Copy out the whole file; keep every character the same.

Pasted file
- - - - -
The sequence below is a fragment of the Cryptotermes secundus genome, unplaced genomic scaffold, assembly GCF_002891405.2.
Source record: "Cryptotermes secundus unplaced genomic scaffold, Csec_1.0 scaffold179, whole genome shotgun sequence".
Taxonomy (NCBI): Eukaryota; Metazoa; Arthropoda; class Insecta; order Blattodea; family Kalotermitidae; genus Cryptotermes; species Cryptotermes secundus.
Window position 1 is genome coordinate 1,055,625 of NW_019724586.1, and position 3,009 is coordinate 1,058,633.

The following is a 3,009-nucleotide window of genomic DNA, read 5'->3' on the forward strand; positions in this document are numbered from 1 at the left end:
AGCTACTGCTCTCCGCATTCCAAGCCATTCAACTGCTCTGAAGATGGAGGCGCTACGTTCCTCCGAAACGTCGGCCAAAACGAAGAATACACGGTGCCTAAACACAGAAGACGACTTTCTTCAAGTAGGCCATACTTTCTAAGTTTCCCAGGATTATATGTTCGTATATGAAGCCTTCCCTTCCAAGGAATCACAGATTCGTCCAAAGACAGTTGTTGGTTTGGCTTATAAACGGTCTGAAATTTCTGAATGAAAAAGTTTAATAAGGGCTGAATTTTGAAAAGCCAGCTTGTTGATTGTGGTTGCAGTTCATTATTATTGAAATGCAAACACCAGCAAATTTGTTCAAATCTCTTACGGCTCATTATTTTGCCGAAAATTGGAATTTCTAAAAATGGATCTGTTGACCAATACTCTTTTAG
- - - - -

The sequence below is a fragment of the Cryptotermes secundus genome, unplaced genomic scaffold, assembly GCF_002891405.2.
Source record: "Cryptotermes secundus unplaced genomic scaffold, Csec_1.0 scaffold179, whole genome shotgun sequence".
Taxonomy (NCBI): Eukaryota; Metazoa; Arthropoda; class Insecta; order Blattodea; family Kalotermitidae; genus Cryptotermes; species Cryptotermes secundus.
Window position 1 is genome coordinate 1,055,625 of NW_019724586.1, and position 3,009 is coordinate 1,058,633.

The following is a 3,009-nucleotide window of genomic DNA, read 5'->3' on the forward strand; positions in this document are numbered from 1 at the left end:
AGCTACTGCTCTCCGCATTCCAAGCCATTCAACTGCTCTGAAGATGGAGGCGCTACGTTCCTCCGAAACGTCGGCCAAAACGAAGAATACACGGTGCCTAAACACAGAAGACGACTTTCTTCAAGTAGGCCATACTTTCTAAGTTTCCCAGGATTATATGTTCGTATATGAAGCCTTCCCTTCCAAGGAATCACAGATTCGTCCAAAGACAGTTGTTGGTTTGGCTTATAAACGGTCTGAAATTTCTGAATGAAAAAGTTTAATAAGGGCTGAATTTTGAAAAGCCAGCTTGTTGATTGTGGTTGCAGTTCATTATTATTGAAATGCAAACACCAGCAAATTTGTTCAAATCTCTTACGGCTCATTATTTTGCCGAAAATTGGAATTTCTAAAAATGGATCTGTTGACCAATACTCTTTTAG